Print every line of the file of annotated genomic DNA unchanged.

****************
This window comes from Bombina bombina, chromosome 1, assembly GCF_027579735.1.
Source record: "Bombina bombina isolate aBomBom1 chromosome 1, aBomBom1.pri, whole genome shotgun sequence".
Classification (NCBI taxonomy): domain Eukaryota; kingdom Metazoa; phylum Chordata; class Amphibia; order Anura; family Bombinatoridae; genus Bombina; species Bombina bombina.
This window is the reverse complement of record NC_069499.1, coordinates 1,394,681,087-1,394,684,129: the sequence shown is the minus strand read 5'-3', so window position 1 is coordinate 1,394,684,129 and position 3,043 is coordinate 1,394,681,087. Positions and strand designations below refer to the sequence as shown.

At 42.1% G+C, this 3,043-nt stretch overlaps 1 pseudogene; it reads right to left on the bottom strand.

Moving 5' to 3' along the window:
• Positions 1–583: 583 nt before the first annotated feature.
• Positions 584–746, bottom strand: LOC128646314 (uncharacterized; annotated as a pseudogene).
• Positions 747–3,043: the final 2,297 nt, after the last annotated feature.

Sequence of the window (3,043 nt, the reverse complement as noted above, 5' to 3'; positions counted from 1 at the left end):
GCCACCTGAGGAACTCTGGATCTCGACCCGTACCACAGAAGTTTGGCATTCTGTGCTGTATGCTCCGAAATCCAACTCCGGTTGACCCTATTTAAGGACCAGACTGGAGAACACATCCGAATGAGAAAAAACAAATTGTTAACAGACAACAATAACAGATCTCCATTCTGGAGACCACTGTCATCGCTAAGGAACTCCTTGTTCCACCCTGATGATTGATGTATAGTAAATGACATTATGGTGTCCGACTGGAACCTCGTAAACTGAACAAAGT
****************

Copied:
This window comes from Bombina bombina, chromosome 1, assembly GCF_027579735.1.
Source record: "Bombina bombina isolate aBomBom1 chromosome 1, aBomBom1.pri, whole genome shotgun sequence".
Classification (NCBI taxonomy): domain Eukaryota; kingdom Metazoa; phylum Chordata; class Amphibia; order Anura; family Bombinatoridae; genus Bombina; species Bombina bombina.
This window is the reverse complement of record NC_069499.1, coordinates 1,394,681,087-1,394,684,129: the sequence shown is the minus strand read 5'-3', so window position 1 is coordinate 1,394,684,129 and position 3,043 is coordinate 1,394,681,087. Positions and strand designations below refer to the sequence as shown.

At 42.1% G+C, this 3,043-nt stretch overlaps 1 pseudogene; it reads right to left on the bottom strand.

Moving 5' to 3' along the window:
• Positions 1–583: 583 nt before the first annotated feature.
• Positions 584–746, bottom strand: LOC128646314 (uncharacterized; annotated as a pseudogene).
• Positions 747–3,043: the final 2,297 nt, after the last annotated feature.

Sequence of the window (3,043 nt, the reverse complement as noted above, 5' to 3'; positions counted from 1 at the left end):
GCCACCTGAGGAACTCTGGATCTCGACCCGTACCACAGAAGTTTGGCATTCTGTGCTGTATGCTCCGAAATCCAACTCCGGTTGACCCTATTTAAGGACCAGACTGGAGAACACATCCGAATGAGAAAAAACAAATTGTTAACAGACAACAATAACAGATCTCCATTCTGGAGACCACTGTCATCGCTAAGGAACTCCTTGTTCCACCCTGATGATTGATGTATAGTAAATGACATTATGGTGTCCGACTGGAACCTCGTAAACTGAACAAAGT